Simple steps for recycling at home
When people talk about recycling, we’re struck by how often it’s a ‘one-size-fits-all’ approach. In real life, one size does not fit all! From clothes, to jobs, to what makes us happy, and yes, even recycling! Therefore, we wanted to explore some of the ways you can fit recycling into your own unique life and situation. So we have put together a quick guide with some simple steps for recycling at home to help you get started!
Please note this information is general and systems often vary between local councils, states and countries. Go to the recycling page of your local council – you’ll find some good guidance there.
But first – some key terms and how we’ll use them here:
- Recycling: This is the stuff that can go in your recycling bin, to be sorted and recycled
- Waste: the ‘normal’ bin – the contents of this goes to landfill
- Organic waste: This is the food waste that can be composted; generally fruit and veg scraps; we’ll share some links to guidance below
- Garden waste: This is the stuff that goes in the standard ‘green bin’ – grass, cuttings etc
- Soft plastics: Plastics that can be scrunched; can’t go in the recycling bin (but can be recycled – read on!)
- Composting: Composting breaks down organic waste/matter
You’ve done the clean out and got everything in good order but how do you stop it from getting out of control? We find that having different spots for the clothes we no longer need prevents the need to sort it again later- we are all for working harder not smarter!
Hence it’s a great idea to ceate one bag for hand-me-downs, one for a Clean Out Bag, one to be repurposed etc. That way, when the time comes you can just reach for the right section, without having to do a Big Sort first!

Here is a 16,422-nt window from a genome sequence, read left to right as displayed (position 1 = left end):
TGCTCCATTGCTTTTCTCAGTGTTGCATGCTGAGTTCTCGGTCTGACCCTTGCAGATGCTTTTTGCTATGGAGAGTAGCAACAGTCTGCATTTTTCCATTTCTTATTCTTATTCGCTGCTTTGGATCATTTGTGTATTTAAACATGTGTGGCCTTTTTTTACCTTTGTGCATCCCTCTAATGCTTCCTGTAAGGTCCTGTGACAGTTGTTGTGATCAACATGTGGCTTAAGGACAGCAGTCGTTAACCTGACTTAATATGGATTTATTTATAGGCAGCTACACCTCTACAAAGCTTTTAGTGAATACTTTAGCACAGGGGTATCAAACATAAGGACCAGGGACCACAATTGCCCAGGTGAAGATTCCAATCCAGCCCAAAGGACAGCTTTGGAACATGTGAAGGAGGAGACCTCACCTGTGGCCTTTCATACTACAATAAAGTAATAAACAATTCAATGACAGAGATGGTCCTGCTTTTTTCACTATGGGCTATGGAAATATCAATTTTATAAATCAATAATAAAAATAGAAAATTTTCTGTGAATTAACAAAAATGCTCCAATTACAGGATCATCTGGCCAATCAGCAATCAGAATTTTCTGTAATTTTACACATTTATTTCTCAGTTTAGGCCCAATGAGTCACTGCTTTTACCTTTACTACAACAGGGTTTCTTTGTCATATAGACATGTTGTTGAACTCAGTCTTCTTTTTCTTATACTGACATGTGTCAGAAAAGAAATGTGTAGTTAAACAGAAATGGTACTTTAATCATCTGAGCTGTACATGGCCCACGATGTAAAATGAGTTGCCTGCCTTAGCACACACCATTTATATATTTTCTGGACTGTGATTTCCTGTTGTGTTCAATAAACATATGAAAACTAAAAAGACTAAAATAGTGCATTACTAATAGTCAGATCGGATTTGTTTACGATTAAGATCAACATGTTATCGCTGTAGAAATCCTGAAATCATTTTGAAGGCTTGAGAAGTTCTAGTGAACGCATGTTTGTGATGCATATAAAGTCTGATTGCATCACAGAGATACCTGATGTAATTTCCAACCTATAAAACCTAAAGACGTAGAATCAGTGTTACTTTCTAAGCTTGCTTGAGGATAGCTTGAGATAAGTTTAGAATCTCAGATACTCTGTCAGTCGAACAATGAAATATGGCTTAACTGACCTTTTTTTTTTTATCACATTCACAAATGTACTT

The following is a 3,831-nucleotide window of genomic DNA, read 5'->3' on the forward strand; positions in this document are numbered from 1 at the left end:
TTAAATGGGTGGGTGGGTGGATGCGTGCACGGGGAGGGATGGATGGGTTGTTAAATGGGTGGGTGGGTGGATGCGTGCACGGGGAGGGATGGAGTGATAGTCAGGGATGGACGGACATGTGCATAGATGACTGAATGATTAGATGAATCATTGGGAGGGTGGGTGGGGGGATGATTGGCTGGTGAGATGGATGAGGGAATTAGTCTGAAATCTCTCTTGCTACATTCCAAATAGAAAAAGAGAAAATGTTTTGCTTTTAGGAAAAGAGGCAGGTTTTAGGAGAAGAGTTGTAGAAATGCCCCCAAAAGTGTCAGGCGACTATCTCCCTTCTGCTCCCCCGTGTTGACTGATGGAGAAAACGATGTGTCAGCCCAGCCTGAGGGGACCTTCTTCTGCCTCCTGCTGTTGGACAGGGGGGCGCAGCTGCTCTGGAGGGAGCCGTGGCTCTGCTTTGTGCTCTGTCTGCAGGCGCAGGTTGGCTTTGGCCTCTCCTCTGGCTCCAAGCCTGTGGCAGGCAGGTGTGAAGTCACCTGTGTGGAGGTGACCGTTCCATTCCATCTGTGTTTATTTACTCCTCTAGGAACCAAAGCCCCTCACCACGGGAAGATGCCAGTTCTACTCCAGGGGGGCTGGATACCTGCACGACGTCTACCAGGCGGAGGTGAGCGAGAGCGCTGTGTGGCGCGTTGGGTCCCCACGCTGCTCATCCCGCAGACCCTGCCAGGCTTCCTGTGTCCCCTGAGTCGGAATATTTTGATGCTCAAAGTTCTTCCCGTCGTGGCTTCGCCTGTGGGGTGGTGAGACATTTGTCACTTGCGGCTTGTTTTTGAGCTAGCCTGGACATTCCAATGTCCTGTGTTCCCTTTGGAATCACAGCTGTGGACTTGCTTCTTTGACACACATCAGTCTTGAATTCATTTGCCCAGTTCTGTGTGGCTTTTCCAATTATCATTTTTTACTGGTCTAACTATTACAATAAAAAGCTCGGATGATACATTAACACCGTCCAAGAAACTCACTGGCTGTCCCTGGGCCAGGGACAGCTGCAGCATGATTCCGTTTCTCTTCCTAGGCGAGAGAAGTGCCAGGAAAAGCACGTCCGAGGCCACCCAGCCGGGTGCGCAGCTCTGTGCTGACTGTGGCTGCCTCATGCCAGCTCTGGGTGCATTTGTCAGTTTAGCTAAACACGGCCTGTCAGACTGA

Stake out your recycling spaces
One of the easiest ways to be a good recycler is make sure it fits into your life comfortably. If it fits, it works!
All homes are different, therefore it’s worth spending a couple of moments thinking about what you can do with what you have. This includes where you can store, hold and process things to recycle.
This goes beyond the old rubbish and recycling bins; it could be measuring out the space under your sink to fit a compost bin and a soft plastics bag, or a spot in the cupboard for clothes to be mended.
Getting your recycling bin right
This is the ‘forewarned is forearmed’– look up what your local recycling service accepts and really get to know it.
We also recommend making sure your family does too! You could even print something that says which items go in which bin to put on the fridge!
What to do with your organic waste and composting
This depends on a few things – what your council collects (some are doing organics now), and what you want to do about composting. For small backyards, consider static or tumbling composting bins. Alternatively, you could even consider a smaller benchtop bin that ferments compost. If you have more room, consider a garden compost pile or bay, or even several bays for compost at different stages.
Want to find out more? We loved this article from the ABC.
Dealing with your soft plastics
This is one we talk about a bit because it’s SO much easier than we thought. Soft plastics don’t have to go in the waste bin, in fact if you’re a little prepared, you don’t even have to go out of your way to get rid of them! Simply collect them all up and take them to your nearest drop off point (often at your local supermarket! Check out the handy links below:
Replas uses the material as the resource to produce a huge range of recycled-plastic products, from fitness circuits to sturdy outdoor furniture, bollards, signage and more.
What to do with the ‘Other Bits’
Have you ever wandered if you can recycle things like old pens, computers, sneakers, TVs, or even old electrical appliances? Google is a great place to start! It is a good idea to research how to recycle or reuse before how to simply dispose of things. TerraCycle is another excellent organisation that is great at recycling the unrecyclable. There are also some handy drop off points at locations such as Officeworks for electronics and Sheridan for old bedding, for example. It’s definately worth checking out your local reclycling options so you have a handy list of all the drop of points to give new life to all those tricky used items!
Also, don’t forget to check out why we do what we do, and how we are tackling sustainability at Jumping Jack, visit our Sustainability page.
We hope that this has given you some simple steps for recycling at home to help get you started! Do you have any other tips? Please feel free to share below!